Shaping the Human-Technology Frontier

— Jason Edward Archer —

At a moment when networked sensing technologies are emerging and proliferating at breakneck speeds, the conference theme of in(Sensibilities) in STS came at an opportune time. We find ourselves in a moment similar to the one Raymond Williams wrote about in 1961, where “the values and meanings [we] need are in the process of change … [that] require new ways of thinking and feeling” (The long revolution, p. xiii).

Across the conference, I attended sessions attempting to grapple with shifting values, meanings, practices, senses and sensibilities forming alongside changing socio-technical configurations. Shaping the Human-Technology Frontier I, organized by Richard B. Duque, serves as just one example. The research presented helped me make sense of how our current socio-technical milieu is being shaped. In a double sense of the word, the presentations also seemed to offer potential blueprints for how the human-technology frontier could be shaped through engaged theoretical and critical scholarship.

David Seibt argued that 3D printing has changed the way the prosthetics industry imagines and designs for users and has in turn created new types of prosthetic users. Digital technologies and 3D printing allowed for what Seibt called, “mass customization” where the industry can produce custom prosthetics at industrial scales, allowing users to have more control over functionality and aesthetics. Perhaps no longer stigmatizing, prosthetics, with emerging technologies, may come to signify personal identity in new ways.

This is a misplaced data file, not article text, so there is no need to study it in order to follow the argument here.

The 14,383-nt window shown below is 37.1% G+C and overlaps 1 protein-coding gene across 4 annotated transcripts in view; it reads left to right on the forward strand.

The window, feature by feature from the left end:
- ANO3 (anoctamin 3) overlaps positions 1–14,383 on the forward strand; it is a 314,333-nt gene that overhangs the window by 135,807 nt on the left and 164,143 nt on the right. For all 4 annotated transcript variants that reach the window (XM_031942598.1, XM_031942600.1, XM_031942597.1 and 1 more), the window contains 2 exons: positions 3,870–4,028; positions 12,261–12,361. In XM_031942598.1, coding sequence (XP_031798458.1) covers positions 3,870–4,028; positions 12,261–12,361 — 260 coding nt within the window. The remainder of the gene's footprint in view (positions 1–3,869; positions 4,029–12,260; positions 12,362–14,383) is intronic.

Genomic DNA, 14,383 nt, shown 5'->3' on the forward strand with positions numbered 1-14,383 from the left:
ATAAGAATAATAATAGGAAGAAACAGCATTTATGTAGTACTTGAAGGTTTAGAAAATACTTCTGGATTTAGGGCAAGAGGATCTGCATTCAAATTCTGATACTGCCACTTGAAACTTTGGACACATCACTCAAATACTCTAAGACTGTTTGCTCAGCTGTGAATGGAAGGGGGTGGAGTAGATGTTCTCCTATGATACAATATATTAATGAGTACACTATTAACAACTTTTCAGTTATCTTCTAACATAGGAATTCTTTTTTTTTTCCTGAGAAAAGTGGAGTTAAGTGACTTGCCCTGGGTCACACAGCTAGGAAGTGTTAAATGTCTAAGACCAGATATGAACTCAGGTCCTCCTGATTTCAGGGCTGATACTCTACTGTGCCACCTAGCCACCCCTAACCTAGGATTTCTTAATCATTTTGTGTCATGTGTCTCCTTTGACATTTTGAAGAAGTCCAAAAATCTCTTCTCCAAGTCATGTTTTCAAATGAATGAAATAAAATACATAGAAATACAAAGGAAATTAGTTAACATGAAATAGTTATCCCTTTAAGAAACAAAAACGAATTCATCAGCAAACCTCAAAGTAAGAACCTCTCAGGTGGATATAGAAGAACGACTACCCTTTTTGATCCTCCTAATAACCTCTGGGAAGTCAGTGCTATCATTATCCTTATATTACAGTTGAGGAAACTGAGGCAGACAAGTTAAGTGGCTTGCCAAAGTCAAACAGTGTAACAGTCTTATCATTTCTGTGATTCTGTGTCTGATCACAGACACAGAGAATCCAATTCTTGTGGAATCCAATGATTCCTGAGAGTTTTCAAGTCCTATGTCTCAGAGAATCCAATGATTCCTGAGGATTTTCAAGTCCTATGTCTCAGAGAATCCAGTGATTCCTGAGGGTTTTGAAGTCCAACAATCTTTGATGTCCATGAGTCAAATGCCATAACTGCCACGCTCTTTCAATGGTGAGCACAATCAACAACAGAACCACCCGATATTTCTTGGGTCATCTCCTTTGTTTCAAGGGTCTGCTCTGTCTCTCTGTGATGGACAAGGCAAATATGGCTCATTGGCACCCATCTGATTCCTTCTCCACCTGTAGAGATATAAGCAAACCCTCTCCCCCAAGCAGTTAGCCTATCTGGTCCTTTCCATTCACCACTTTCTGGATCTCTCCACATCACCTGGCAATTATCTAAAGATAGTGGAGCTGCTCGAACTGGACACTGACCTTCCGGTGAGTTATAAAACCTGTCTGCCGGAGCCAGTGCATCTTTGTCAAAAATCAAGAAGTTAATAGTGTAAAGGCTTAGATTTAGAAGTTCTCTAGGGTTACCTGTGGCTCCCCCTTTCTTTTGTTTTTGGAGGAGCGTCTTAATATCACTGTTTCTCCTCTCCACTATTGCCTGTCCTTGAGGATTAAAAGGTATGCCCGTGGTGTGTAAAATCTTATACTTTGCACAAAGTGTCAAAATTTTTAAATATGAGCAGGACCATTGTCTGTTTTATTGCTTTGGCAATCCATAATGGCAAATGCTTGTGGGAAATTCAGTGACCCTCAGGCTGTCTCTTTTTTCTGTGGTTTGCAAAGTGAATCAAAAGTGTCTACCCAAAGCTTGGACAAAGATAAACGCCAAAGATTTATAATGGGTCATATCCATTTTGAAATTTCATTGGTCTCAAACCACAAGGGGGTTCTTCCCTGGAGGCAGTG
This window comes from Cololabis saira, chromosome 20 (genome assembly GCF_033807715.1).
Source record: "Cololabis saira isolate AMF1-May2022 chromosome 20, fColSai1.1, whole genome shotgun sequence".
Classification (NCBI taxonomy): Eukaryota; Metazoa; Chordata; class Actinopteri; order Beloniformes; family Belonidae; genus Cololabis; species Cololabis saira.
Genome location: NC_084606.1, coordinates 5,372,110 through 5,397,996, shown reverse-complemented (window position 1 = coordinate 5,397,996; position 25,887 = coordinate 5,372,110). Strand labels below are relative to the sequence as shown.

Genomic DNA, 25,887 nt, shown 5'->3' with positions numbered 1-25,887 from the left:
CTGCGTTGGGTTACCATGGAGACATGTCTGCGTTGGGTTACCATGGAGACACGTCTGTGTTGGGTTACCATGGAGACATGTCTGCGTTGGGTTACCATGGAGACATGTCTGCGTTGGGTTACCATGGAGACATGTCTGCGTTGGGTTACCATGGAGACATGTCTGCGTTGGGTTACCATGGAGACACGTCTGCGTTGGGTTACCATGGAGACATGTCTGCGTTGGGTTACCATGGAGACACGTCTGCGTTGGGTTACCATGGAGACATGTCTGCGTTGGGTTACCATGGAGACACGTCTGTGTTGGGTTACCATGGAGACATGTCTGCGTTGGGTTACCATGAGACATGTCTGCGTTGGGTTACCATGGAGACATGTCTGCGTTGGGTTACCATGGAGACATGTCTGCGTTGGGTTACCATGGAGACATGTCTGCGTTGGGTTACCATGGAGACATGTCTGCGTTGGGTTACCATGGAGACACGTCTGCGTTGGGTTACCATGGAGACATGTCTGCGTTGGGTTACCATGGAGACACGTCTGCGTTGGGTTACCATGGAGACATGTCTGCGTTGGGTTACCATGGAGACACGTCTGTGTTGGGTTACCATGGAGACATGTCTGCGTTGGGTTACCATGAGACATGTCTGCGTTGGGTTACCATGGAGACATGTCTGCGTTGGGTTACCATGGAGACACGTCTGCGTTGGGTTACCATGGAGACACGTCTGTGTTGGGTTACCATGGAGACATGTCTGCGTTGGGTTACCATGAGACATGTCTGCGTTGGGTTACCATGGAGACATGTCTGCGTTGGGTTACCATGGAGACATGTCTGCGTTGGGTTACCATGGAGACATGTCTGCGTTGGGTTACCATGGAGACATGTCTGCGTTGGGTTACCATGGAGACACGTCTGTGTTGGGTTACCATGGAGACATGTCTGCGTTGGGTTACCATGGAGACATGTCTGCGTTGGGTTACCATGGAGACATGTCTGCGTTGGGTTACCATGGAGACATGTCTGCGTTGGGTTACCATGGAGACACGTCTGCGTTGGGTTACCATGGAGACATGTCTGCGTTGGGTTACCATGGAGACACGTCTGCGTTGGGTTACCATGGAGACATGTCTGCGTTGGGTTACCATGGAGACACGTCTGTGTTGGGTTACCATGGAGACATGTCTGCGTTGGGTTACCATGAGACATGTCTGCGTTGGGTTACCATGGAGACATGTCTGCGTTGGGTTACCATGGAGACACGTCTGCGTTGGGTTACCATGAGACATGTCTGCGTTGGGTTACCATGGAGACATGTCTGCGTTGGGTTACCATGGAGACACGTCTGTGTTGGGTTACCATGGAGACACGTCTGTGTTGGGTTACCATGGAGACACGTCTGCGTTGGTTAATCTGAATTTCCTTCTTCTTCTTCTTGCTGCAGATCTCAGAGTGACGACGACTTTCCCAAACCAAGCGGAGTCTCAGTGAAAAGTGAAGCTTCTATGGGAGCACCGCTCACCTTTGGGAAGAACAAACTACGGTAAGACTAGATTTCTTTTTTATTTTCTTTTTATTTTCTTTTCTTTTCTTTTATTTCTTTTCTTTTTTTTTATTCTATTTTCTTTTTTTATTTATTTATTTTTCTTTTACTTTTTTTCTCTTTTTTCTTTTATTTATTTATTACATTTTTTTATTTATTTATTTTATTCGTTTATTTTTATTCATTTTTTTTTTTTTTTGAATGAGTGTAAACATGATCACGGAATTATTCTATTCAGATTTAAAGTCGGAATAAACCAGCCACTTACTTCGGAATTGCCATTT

Desiree Förster posited ways to explore how relationality between humans, the environment, and things happen and how aesthetics work at a non-conscious level to influence how we reflect on those relationships. Förster has designed an experiment in a virtual environment linking a plant to a human and using data imperceptible from the human to alter the environment of the plants. As she explained, her experiment is meant to test whether, “we can perceive the plant as part of ourselves, extend the self towards the plant – not as feeling what the plant might feel– but in experiencing the effects of a metabolic relation.”

I discussed how Human Augmentics afford humans more agency in effecting their environment by bringing otherwise imperceptible information about themselves and their surroundings into awareness. I argued that these alterations in perceptible information could strengthen personal privacy and security by making an individual more aware of risk, if designed with those values in mind. But because the technologies are also meant to operate below the level of human consciousness, they may make interrogation of infrastructures, devices, and algorithms increasingly difficult.

Finally, Richard B. Duque talked about a theoretical model he is developing to help us better understand workplace risk and violence. In the end, Duque argued that with the right theoretical model, integrated technologies may be able to help us predict and perhaps prevent workplace violence.